Are all these remakes really needed?
By Kian Samavati, May 26 2023—
On April 12th, HBO announced a live-action TV show adaptation of the Harry Potter book series. Similarly, Lionsgate announced around the same time a TV series adaptation of Stephanie Meyer’s Twilight books. This makes two popular book franchises, that already got live-action adaptations in the past, announced in the span of less than a week.
Given these and other announcements of studios remaking various nostalgic properties across several mediums, like Disney’s live-action remakes of their classic animated films, there is a common refrain amongst many asking whether or not all these remakes are necessary. When all you see around you is content you’ve seen before, but with a new coat of paint, it starts to feel like nothing original is being made anymore.
To understand whether we need all of these remakes, we first have to understand the logic of the studios involved. Because, while their decision-making is largely financially motivated, there are in fact, less corporate reasons as to why we see so many of these attempts to repackage existing material.
Audiences don’t like originality as much as they seem to say. If you ask the average person whether they want more original films and TV shows to be made, generally speaking, they’ll answer yes.
But when it comes to their actual viewing habits, most audience members tend to gravitate more towards established properties and other things they’re familiar with.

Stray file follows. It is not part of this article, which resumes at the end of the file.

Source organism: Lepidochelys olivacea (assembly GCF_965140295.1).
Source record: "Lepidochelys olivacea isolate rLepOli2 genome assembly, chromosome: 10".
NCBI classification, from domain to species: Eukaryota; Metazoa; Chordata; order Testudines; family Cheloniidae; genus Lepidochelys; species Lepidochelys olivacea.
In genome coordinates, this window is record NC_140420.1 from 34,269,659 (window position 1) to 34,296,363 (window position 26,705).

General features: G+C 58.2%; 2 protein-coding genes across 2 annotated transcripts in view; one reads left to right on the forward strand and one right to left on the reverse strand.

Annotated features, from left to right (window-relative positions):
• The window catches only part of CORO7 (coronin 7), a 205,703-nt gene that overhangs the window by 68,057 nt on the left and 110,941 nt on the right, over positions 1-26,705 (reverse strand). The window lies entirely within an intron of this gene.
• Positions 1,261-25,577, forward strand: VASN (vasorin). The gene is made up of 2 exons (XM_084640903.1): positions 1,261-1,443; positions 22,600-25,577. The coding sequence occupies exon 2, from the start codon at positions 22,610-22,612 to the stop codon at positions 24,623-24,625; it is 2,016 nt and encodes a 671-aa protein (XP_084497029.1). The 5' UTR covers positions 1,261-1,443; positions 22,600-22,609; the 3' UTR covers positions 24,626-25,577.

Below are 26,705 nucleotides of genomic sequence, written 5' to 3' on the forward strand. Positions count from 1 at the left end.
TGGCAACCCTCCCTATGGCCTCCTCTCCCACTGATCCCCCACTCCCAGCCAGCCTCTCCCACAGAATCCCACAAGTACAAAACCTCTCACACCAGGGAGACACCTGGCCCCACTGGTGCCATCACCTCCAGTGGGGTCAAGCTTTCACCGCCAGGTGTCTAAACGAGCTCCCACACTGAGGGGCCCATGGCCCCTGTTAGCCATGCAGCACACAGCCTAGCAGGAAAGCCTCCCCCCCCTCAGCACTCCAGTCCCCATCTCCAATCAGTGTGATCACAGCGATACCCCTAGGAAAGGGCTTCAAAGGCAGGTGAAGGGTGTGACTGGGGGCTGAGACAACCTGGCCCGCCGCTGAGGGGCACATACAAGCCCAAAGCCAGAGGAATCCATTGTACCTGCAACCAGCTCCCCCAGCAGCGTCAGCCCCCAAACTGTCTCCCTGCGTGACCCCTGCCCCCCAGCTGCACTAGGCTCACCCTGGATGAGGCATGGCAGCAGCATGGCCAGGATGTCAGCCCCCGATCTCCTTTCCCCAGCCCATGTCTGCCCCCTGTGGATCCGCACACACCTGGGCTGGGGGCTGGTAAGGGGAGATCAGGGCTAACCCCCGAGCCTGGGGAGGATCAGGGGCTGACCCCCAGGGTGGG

Look no further than the aforementioned Disney for proof. Many have criticized the company’s live-action remakes instead of focusing more on new ideas. However, viewership numbers paint a pretty clear picture of why this is the case.
Over the next 30 days, two competing films are set to release. The live-action remake of The Little Mermaid starring Halle Bailey, and Pixar’s new original film Elemental.
The former is one of Disney’s many classic remakes that — while far from poorly received — have had middling critical reception on average. The other is a completely original film handled by a legendary film studio that is widely adored for the quality of its original animated features.
Without context, one would assume the more original movie would be garnering more attention, especially seeing as it will be Pixar’s first original theatrical film release since 2020’s Onward. Yet Elemental is tracked to earn far less than The Little Mermaid remake, indicating a distinct lack of interest in the Pixar film.
This isn’t a blanket rule, but generally speaking existing properties with established fanbases garner more attention, and thus, more profits. Therefore it’s only reasonable for studios to place at least some emphasis on this side of their brands.
Despite this, these studios are still making high-quality original releases. Both Disney and Pixar still consistently make excellent animated films with interesting new ideas and animation styles, such as Disney Animation’s Encanto in 2021 or Pixar’s Turning Red in 2022. In the TV world, we still have plenty of high-quality shows being made and garnering success.
A reason it may appear as though the only things being made nowadays are remakes could be due to social media and advertising. Social media buzz and advertising favours properties that are already popular rather than those that are brand new. I’d argue that, so long as these studios still make original content and said content still gets a fair shot at success, the existence of these remakes is perfectly fine.